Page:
Gris-Gris, an online journal of literature, culture & the arts

Eucalyptus

by Judith Skillman

In the grove the groaning, by which she feels herself
kin to these trees that lean and shift, their silver
skin naked, bark peeling dark and light into shelves

of curls. The scent, from scribbly gums, winds her
deeper in. How does age turn a person soft
when—white, green, cream, gray, or copper—the years

crown these trunks. In her last life she could lift
infants, carry jugs of water, inhabit
the strange rites of fertility. Rifts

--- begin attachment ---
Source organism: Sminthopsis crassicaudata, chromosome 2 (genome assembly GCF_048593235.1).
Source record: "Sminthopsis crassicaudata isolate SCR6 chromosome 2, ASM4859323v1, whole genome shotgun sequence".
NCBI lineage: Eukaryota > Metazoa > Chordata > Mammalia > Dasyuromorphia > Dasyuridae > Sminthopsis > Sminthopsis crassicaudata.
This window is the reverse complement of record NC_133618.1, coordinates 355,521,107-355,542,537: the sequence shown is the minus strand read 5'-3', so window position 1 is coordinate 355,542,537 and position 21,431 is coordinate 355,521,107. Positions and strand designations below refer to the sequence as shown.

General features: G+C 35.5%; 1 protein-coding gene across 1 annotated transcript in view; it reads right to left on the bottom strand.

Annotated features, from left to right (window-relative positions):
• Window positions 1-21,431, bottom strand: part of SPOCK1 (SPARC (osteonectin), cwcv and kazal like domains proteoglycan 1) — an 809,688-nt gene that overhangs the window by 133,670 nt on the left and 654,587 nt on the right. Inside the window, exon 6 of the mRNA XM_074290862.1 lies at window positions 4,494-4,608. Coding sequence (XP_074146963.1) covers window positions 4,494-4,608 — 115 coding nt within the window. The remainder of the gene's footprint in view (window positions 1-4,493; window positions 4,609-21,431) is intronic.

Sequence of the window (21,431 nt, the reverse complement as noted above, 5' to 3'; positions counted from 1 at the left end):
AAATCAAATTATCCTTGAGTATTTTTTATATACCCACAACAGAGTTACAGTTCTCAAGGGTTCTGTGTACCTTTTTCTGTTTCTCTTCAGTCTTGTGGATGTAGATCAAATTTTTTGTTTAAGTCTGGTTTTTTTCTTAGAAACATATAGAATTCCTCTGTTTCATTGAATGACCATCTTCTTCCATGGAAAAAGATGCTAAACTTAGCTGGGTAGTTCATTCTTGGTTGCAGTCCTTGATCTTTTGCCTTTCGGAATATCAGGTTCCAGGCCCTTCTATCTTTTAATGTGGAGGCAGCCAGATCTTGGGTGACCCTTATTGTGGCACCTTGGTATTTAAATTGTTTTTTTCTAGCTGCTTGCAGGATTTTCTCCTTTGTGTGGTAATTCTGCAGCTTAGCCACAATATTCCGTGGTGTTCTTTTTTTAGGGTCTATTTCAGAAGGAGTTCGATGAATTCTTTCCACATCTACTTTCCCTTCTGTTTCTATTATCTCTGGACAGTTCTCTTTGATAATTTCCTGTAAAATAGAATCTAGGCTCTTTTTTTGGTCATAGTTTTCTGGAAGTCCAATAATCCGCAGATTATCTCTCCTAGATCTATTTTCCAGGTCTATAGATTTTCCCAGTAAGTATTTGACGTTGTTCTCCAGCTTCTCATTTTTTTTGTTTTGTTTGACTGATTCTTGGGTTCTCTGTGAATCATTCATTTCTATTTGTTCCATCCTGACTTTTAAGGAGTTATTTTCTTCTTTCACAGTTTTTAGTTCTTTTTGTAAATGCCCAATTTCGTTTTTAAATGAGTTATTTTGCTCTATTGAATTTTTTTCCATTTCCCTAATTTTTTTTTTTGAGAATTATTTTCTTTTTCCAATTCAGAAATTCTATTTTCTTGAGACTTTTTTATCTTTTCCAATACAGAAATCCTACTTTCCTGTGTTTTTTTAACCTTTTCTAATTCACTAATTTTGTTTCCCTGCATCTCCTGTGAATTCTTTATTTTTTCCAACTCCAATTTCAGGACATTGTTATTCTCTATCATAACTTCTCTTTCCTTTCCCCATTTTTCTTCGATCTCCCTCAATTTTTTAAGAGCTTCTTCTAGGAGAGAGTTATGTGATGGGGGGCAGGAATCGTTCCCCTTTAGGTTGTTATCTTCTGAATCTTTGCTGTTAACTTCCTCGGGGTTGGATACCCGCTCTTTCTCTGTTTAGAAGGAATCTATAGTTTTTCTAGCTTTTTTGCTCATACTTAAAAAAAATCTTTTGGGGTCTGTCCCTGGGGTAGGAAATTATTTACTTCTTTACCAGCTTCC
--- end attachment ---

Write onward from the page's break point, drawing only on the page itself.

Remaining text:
with the man, rendered null. He’d sit
next to her like a child entranced by luxuries
after every argument. He wasn’t diffident,

rather, overcome by musk as night rose
like a cloud of blue to oil their aching, soothe
with words and warmth—that kind of happiness

rare in these times, the everlasting mouth
of death, its hunger, its means of infringing
even on marriage, as the next wife awaits her troth.